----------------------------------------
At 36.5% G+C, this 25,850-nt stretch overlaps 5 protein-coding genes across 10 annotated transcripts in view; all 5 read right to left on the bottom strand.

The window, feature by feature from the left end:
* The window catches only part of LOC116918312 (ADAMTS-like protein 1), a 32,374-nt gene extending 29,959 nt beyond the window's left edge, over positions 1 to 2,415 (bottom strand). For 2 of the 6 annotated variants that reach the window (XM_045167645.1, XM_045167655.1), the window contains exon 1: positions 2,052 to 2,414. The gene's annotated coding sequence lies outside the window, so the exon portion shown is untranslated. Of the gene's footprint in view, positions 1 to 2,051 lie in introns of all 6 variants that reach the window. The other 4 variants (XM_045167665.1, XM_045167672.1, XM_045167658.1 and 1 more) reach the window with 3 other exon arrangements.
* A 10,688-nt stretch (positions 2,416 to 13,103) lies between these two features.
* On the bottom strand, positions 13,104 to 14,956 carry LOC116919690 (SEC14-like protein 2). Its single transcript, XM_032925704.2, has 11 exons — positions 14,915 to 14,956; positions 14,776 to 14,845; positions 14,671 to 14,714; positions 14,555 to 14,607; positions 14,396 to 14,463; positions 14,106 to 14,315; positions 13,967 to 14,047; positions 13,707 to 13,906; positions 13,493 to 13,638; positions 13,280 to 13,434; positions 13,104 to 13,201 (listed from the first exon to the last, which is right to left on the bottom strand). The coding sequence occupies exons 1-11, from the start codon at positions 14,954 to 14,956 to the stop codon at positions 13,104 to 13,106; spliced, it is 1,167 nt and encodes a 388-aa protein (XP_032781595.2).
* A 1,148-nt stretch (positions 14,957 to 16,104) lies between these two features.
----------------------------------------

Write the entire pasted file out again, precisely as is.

At 36.5% G+C, this 25,850-nt stretch overlaps 5 protein-coding genes across 10 annotated transcripts in view; all 5 read right to left on the bottom strand.

The window, feature by feature from the left end:
* The window catches only part of LOC116918312 (ADAMTS-like protein 1), a 32,374-nt gene extending 29,959 nt beyond the window's left edge, over positions 1 to 2,415 (bottom strand). For 2 of the 6 annotated variants that reach the window (XM_045167645.1, XM_045167655.1), the window contains exon 1: positions 2,052 to 2,414. The gene's annotated coding sequence lies outside the window, so the exon portion shown is untranslated. Of the gene's footprint in view, positions 1 to 2,051 lie in introns of all 6 variants that reach the window. The other 4 variants (XM_045167665.1, XM_045167672.1, XM_045167658.1 and 1 more) reach the window with 3 other exon arrangements.
* A 10,688-nt stretch (positions 2,416 to 13,103) lies between these two features.
* On the bottom strand, positions 13,104 to 14,956 carry LOC116919690 (SEC14-like protein 2). Its single transcript, XM_032925704.2, has 11 exons — positions 14,915 to 14,956; positions 14,776 to 14,845; positions 14,671 to 14,714; positions 14,555 to 14,607; positions 14,396 to 14,463; positions 14,106 to 14,315; positions 13,967 to 14,047; positions 13,707 to 13,906; positions 13,493 to 13,638; positions 13,280 to 13,434; positions 13,104 to 13,201 (listed from the first exon to the last, which is right to left on the bottom strand). The coding sequence occupies exons 1-11, from the start codon at positions 14,954 to 14,956 to the stop codon at positions 13,104 to 13,106; spliced, it is 1,167 nt and encodes a 388-aa protein (XP_032781595.2).
* A 1,148-nt stretch (positions 14,957 to 16,104) lies between these two features.